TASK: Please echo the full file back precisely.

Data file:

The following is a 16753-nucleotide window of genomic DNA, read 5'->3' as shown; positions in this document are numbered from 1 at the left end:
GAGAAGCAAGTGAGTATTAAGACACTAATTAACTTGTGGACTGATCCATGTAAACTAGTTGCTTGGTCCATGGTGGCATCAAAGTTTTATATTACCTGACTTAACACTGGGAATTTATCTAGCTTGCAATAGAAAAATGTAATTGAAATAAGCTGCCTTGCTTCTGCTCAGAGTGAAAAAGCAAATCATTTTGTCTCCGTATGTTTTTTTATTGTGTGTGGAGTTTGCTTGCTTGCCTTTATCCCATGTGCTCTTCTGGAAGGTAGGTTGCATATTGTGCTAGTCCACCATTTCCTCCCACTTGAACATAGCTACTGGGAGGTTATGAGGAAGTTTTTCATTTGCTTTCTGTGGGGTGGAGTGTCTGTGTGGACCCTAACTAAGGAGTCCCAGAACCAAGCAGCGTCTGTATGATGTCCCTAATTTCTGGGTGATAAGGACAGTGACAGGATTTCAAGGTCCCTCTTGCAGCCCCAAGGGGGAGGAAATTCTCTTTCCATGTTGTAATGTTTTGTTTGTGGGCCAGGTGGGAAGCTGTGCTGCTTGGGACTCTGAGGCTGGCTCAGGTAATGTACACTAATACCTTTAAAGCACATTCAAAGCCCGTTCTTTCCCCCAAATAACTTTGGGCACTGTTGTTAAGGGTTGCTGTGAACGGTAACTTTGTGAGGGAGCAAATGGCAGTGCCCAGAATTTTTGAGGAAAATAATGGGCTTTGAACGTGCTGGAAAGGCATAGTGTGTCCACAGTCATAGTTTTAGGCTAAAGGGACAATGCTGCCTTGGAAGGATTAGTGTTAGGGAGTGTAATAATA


The following is a 16753-nucleotide window of genomic DNA, read 5'->3' as shown; positions in this document are numbered from 1 at the left end:
GAGAAGCAAGTGAGTATTAAGACACTAATTAACTTGTGGACTGATCCATGTAAACTAGTTGCTTGGTCCATGGTGGCATCAAAGTTTTATATTACCTGACTTAACACTGGGAATTTATCTAGCTTGCAATAGAAAAATGTAATTGAAATAAGCTGCCTTGCTTCTGCTCAGAGTGAAAAAGCAAATCATTTTGTCTCCGTATGTTTTTTTATTGTGTGTGGAGTTTGCTTGCTTGCCTTTATCCCATGTGCTCTTCTGGAAGGTAGGTTGCATATTGTGCTAGTCCACCATTTCCTCCCACTTGAACATAGCTACTGGGAGGTTATGAGGAAGTTTTTCATTTGCTTTCTGTGGGGTGGAGTGTCTGTGTGGACCCTAACTAAGGAGTCCCAGAACCAAGCAGCGTCTGTATGATGTCCCTAATTTCTGGGTGATAAGGACAGTGACAGGATTTCAAGGTCCCTCTTGCAGCCCCAAGGGGGAGGAAATTCTCTTTCCATGTTGTAATGTTTTGTTTGTGGGCCAGGTGGGAAGCTGTGCTGCTTGGGACTCTGAGGCTGGCTCAGGTAATGTACACTAATACCTTTAAAGCACATTCAAAGCCCGTTCTTTCCCCCAAATAACTTTGGGCACTGTTGTTAAGGGTTGCTGTGAACGGTAACTTTGTGAGGGAGCAAATGGCAGTGCCCAGAATTTTTGAGGAAAATAATGGGCTTTGAACGTGCTGGAAAGGCATAGTGTGTCCACAGTCATAGTTTTAGGCTAAAGGGACAATGCTGCCTTGGAAGGATTAGTGTTAGGGAGTGTAATAATA